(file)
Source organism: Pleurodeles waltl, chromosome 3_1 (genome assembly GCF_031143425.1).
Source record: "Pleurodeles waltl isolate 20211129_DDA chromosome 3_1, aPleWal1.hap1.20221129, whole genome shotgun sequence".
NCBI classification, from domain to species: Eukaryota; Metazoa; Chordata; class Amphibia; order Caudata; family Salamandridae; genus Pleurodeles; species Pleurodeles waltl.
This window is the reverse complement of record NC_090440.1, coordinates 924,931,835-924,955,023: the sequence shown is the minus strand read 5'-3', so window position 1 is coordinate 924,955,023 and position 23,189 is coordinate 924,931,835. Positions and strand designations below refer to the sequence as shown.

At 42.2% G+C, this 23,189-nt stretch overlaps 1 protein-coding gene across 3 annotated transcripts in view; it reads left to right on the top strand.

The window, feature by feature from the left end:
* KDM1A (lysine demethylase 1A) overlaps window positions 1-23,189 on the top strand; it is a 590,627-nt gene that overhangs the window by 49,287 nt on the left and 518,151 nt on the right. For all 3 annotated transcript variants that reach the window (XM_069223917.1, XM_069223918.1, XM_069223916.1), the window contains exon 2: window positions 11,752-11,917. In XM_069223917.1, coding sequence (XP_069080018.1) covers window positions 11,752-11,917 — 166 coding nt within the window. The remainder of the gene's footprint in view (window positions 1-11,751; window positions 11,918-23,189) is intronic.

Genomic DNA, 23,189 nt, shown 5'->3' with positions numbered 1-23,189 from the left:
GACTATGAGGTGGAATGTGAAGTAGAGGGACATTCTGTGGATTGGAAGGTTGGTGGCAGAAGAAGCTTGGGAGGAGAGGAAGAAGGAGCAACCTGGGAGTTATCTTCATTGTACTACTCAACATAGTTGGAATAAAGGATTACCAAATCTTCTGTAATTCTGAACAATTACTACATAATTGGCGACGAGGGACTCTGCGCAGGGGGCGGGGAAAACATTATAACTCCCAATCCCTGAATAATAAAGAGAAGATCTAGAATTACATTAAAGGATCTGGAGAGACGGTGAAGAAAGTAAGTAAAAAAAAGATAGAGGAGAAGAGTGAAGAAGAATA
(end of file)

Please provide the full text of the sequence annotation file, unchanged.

Source organism: Pleurodeles waltl, chromosome 3_1 (genome assembly GCF_031143425.1).
Source record: "Pleurodeles waltl isolate 20211129_DDA chromosome 3_1, aPleWal1.hap1.20221129, whole genome shotgun sequence".
NCBI classification, from domain to species: Eukaryota; Metazoa; Chordata; class Amphibia; order Caudata; family Salamandridae; genus Pleurodeles; species Pleurodeles waltl.
This window is the reverse complement of record NC_090440.1, coordinates 924,931,835-924,955,023: the sequence shown is the minus strand read 5'-3', so window position 1 is coordinate 924,955,023 and position 23,189 is coordinate 924,931,835. Positions and strand designations below refer to the sequence as shown.

At 42.2% G+C, this 23,189-nt stretch overlaps 1 protein-coding gene across 3 annotated transcripts in view; it reads left to right on the top strand.

The window, feature by feature from the left end:
* KDM1A (lysine demethylase 1A) overlaps window positions 1-23,189 on the top strand; it is a 590,627-nt gene that overhangs the window by 49,287 nt on the left and 518,151 nt on the right. For all 3 annotated transcript variants that reach the window (XM_069223917.1, XM_069223918.1, XM_069223916.1), the window contains exon 2: window positions 11,752-11,917. In XM_069223917.1, coding sequence (XP_069080018.1) covers window positions 11,752-11,917 — 166 coding nt within the window. The remainder of the gene's footprint in view (window positions 1-11,751; window positions 11,918-23,189) is intronic.

Genomic DNA, 23,189 nt, shown 5'->3' with positions numbered 1-23,189 from the left:
GACTATGAGGTGGAATGTGAAGTAGAGGGACATTCTGTGGATTGGAAGGTTGGTGGCAGAAGAAGCTTGGGAGGAGAGGAAGAAGGAGCAACCTGGGAGTTATCTTCATTGTACTACTCAACATAGTTGGAATAAAGGATTACCAAATCTTCTGTAATTCTGAACAATTACTACATAATTGGCGACGAGGGACTCTGCGCAGGGGGCGGGGAAAACATTATAACTCCCAATCCCTGAATAATAAAGAGAAGATCTAGAATTACATTAAAGGATCTGGAGAGACGGTGAAGAAAGTAAGTAAAAAAAAGATAGAGGAGAAGAGTGAAGAAGAATA